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49ers 90-in-90: TE George Kittle has gotten better each year

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Breaking down the 90 players on the 49ers offseason roster in 90 posts (over 90 or so days). Today is tight end George Kittle

Super Bowl LIV - San Francisco 49ers v Kansas City Chiefs Photo by Jamie Squire/Getty Images

San Francisco 49ers tight end George Kittle had over 1,300 yards receiving in 2018. Somehow, he improved in 2019. Not statistically, but as an overall player. Kittle didn’t exactly “struggle” statistically. Kittle caught 79% of his targets, had the third-highest DYAR of all tight ends. Kittle averaged 7.1 yards after the catch, which was the third-best among all tight ends. He “only” had 1,053 yards, but his impact goes well beyond the box score.

We know how dominant of a blocker Kittle is, but I don’t think he gets enough credit for what he can do when the ball is in his hands. The Saints game is the most popular example, but that wasn’t an outlier. Kittle led all tight ends with 27 broken tackles. Percentage-wise, he led the NFL. It’s not always a highlight play, but it doesn’t need to be. Kittle can turn a three-yard gain into a nine-yard gain, and that’s why the 49ers had so much success on offense last year. When Kittle was on the field, the 49ers were dangerous. It’s that simple.

Basic Info

Age: 26 (turns 27 on October 9)

Experience: Three accrued seasons

Height: 6’4”

Weight: 247

Contract info

Kittle is entering the final year of his contract. As general manager John Lynch said on Tuesday, both sides are working hard to hammer out an extension. Kittle’s cap number in 2020 on his current deal is $2.2 million.

Why he might regress in 2020

What Kittle has accomplished in three seasons has been pretty remarkable. His DVOA has gone from 5.6% as a rookie to 15.1% in 2018, to 18.9% last year. Entering last season, I had hoped to see Kittle reach seven touchdowns. He finished 2019 with five, and it felt like Kittle had a touchdown called back every week for the first few games. If Kittle ends up with fewer than five touchdowns in 2020, that would be disappointing.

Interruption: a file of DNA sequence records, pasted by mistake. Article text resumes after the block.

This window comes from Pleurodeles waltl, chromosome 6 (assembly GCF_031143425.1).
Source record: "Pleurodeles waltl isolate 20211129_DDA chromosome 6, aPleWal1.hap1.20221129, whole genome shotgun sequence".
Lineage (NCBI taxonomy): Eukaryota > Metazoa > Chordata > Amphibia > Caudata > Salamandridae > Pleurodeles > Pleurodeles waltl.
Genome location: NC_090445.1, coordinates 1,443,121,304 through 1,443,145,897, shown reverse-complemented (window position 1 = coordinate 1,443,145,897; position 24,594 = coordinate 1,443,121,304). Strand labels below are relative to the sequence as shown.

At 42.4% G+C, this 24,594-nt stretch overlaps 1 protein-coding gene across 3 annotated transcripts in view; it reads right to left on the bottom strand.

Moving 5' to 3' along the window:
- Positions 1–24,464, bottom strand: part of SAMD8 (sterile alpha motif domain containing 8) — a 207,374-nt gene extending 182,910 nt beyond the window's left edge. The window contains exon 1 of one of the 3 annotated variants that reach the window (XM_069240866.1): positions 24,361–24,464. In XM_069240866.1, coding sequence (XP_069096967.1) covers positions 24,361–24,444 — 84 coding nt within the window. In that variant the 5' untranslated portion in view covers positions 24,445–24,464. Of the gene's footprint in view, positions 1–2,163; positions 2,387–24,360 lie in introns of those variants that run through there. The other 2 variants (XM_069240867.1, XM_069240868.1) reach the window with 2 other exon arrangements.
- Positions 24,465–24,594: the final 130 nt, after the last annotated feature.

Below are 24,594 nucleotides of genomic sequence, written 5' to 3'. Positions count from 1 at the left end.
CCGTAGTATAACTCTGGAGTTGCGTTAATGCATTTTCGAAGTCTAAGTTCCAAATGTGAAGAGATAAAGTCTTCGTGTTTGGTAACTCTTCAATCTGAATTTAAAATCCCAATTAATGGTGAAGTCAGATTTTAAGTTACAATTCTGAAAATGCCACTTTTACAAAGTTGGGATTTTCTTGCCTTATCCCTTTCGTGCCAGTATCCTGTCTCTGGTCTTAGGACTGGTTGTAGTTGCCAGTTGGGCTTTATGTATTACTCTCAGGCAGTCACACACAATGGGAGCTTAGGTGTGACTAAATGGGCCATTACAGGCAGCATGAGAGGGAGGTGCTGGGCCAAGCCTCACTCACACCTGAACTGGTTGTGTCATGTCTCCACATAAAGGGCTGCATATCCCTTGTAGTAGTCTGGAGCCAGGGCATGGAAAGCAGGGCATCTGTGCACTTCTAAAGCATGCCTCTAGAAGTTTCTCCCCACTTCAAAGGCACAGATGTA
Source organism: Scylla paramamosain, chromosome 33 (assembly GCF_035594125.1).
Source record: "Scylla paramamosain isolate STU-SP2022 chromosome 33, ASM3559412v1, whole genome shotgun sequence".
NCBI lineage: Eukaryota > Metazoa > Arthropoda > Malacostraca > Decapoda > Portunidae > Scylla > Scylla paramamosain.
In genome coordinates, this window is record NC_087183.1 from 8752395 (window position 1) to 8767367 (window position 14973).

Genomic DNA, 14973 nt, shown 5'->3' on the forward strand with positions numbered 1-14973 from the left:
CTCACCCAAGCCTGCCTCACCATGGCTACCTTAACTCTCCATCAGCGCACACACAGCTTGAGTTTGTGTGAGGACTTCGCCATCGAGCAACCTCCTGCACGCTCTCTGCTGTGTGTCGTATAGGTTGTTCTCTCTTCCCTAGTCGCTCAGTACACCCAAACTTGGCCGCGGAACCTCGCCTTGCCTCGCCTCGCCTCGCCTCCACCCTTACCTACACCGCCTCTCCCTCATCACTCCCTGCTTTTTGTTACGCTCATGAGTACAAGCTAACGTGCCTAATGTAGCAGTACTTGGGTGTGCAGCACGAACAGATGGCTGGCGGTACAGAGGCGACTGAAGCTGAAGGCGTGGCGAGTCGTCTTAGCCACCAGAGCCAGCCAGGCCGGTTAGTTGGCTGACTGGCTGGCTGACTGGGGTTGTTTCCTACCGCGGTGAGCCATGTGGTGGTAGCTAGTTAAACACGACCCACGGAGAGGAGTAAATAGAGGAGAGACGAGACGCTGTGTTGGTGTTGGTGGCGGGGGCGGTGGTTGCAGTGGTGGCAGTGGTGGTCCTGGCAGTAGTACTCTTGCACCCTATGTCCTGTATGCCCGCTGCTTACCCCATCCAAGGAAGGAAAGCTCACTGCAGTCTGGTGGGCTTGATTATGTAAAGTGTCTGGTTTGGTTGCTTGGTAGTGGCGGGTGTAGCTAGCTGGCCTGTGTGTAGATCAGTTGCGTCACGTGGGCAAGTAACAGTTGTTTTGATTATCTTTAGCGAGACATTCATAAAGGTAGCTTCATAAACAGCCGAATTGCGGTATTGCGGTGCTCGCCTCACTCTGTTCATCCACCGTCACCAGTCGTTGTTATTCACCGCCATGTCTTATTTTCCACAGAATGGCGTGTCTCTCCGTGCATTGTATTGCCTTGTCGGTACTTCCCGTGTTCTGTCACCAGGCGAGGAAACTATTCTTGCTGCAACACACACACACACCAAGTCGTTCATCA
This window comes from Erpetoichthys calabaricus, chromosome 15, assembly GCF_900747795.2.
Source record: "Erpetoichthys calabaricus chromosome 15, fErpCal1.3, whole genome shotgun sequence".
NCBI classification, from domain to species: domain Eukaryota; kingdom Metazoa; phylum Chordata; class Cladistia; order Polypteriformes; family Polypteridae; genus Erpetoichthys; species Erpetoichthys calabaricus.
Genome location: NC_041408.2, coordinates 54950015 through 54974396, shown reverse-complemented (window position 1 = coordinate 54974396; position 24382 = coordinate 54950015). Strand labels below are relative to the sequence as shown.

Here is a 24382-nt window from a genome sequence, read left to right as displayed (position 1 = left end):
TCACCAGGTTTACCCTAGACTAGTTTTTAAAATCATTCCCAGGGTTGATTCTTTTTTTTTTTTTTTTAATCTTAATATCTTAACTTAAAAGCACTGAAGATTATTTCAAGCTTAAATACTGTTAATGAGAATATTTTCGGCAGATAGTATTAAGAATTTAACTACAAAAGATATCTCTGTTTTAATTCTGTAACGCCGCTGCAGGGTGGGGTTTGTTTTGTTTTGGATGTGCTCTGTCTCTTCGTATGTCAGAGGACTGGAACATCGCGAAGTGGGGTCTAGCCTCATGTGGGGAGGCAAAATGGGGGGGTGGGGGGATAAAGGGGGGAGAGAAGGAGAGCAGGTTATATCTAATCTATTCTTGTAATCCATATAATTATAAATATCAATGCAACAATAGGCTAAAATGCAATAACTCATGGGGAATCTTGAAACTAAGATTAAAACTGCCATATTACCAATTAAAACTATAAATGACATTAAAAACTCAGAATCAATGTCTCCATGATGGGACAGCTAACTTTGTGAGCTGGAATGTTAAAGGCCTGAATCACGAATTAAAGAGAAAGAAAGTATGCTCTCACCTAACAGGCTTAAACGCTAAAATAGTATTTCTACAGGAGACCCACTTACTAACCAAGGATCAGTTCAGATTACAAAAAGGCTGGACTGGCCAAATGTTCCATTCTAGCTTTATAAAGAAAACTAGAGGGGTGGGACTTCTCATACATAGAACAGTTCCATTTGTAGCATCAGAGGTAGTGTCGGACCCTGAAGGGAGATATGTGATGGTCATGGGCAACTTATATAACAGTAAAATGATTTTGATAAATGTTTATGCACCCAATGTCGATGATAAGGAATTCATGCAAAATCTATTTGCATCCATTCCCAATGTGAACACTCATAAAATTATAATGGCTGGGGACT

Outside of scoring, it’s tough to imagine where else Kittle will take a step back if he’s on the field.

What to expect in 2020

The 49ers will have Trent Taylor, Jalen Hurd, and Jerick McKinnon as they enter training camp. I’d expect to see another season where Kittle is targeted just over 100 times but won’t have the gaudy, 136 targets as he did in 2018. Kittle’s average depth of target went down almost two full yards from 2018 to 2019. With Taylor returning, I’d expect Kyle Shanahan to use Kittle more as an intermediate target than an underneath one. That should benefit everyone, including Jimmy Garoppolo.

Kittle should continue to be a headache for defenders to guard and tackle. San Francisco may rely on Kittle more early in the season if Deebo Samuel has to miss multiple games, but the Niners should do everything they can to manage Kittle’s workload, so he’s fresh for the “second” season, the playoffs. I expect Kittle to continue his reign as the top tight end in the NFL that makes a difference when he’s on the field, whether the ball is in his hands or not.